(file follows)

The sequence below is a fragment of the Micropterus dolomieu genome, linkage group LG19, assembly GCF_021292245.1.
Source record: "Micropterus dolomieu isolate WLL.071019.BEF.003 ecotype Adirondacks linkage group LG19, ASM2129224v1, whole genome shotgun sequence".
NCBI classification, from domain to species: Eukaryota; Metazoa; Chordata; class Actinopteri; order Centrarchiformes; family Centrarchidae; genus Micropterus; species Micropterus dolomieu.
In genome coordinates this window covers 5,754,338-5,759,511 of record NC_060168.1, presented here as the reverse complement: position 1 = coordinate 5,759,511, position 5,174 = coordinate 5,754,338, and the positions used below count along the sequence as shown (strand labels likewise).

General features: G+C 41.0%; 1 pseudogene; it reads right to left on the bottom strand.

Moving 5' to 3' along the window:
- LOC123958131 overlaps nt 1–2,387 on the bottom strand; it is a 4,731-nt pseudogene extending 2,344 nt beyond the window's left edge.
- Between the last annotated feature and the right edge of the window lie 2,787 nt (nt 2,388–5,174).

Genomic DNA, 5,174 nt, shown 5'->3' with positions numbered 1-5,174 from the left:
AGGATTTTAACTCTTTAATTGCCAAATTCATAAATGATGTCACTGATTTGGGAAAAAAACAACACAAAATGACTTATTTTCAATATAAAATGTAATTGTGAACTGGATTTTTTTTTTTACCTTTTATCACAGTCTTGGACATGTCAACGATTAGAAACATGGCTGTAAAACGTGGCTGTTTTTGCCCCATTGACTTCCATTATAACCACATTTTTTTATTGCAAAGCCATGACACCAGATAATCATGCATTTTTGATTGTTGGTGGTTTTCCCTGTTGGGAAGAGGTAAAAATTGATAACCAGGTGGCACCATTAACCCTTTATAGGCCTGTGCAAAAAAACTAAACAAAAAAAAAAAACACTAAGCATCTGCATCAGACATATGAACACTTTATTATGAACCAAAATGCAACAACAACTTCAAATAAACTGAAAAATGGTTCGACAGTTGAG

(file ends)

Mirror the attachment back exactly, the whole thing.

The sequence below is a fragment of the Micropterus dolomieu genome, linkage group LG19, assembly GCF_021292245.1.
Source record: "Micropterus dolomieu isolate WLL.071019.BEF.003 ecotype Adirondacks linkage group LG19, ASM2129224v1, whole genome shotgun sequence".
NCBI classification, from domain to species: Eukaryota; Metazoa; Chordata; class Actinopteri; order Centrarchiformes; family Centrarchidae; genus Micropterus; species Micropterus dolomieu.
In genome coordinates this window covers 5,754,338-5,759,511 of record NC_060168.1, presented here as the reverse complement: position 1 = coordinate 5,759,511, position 5,174 = coordinate 5,754,338, and the positions used below count along the sequence as shown (strand labels likewise).

General features: G+C 41.0%; 1 pseudogene; it reads right to left on the bottom strand.

Moving 5' to 3' along the window:
- LOC123958131 overlaps nt 1–2,387 on the bottom strand; it is a 4,731-nt pseudogene extending 2,344 nt beyond the window's left edge.
- Between the last annotated feature and the right edge of the window lie 2,787 nt (nt 2,388–5,174).

Genomic DNA, 5,174 nt, shown 5'->3' with positions numbered 1-5,174 from the left:
AGGATTTTAACTCTTTAATTGCCAAATTCATAAATGATGTCACTGATTTGGGAAAAAAACAACACAAAATGACTTATTTTCAATATAAAATGTAATTGTGAACTGGATTTTTTTTTTTACCTTTTATCACAGTCTTGGACATGTCAACGATTAGAAACATGGCTGTAAAACGTGGCTGTTTTTGCCCCATTGACTTCCATTATAACCACATTTTTTTATTGCAAAGCCATGACACCAGATAATCATGCATTTTTGATTGTTGGTGGTTTTCCCTGTTGGGAAGAGGTAAAAATTGATAACCAGGTGGCACCATTAACCCTTTATAGGCCTGTGCAAAAAAACTAAACAAAAAAAAAAAACACTAAGCATCTGCATCAGACATATGAACACTTTATTATGAACCAAAATGCAACAACAACTTCAAATAAACTGAAAAATGGTTCGACAGTTGAG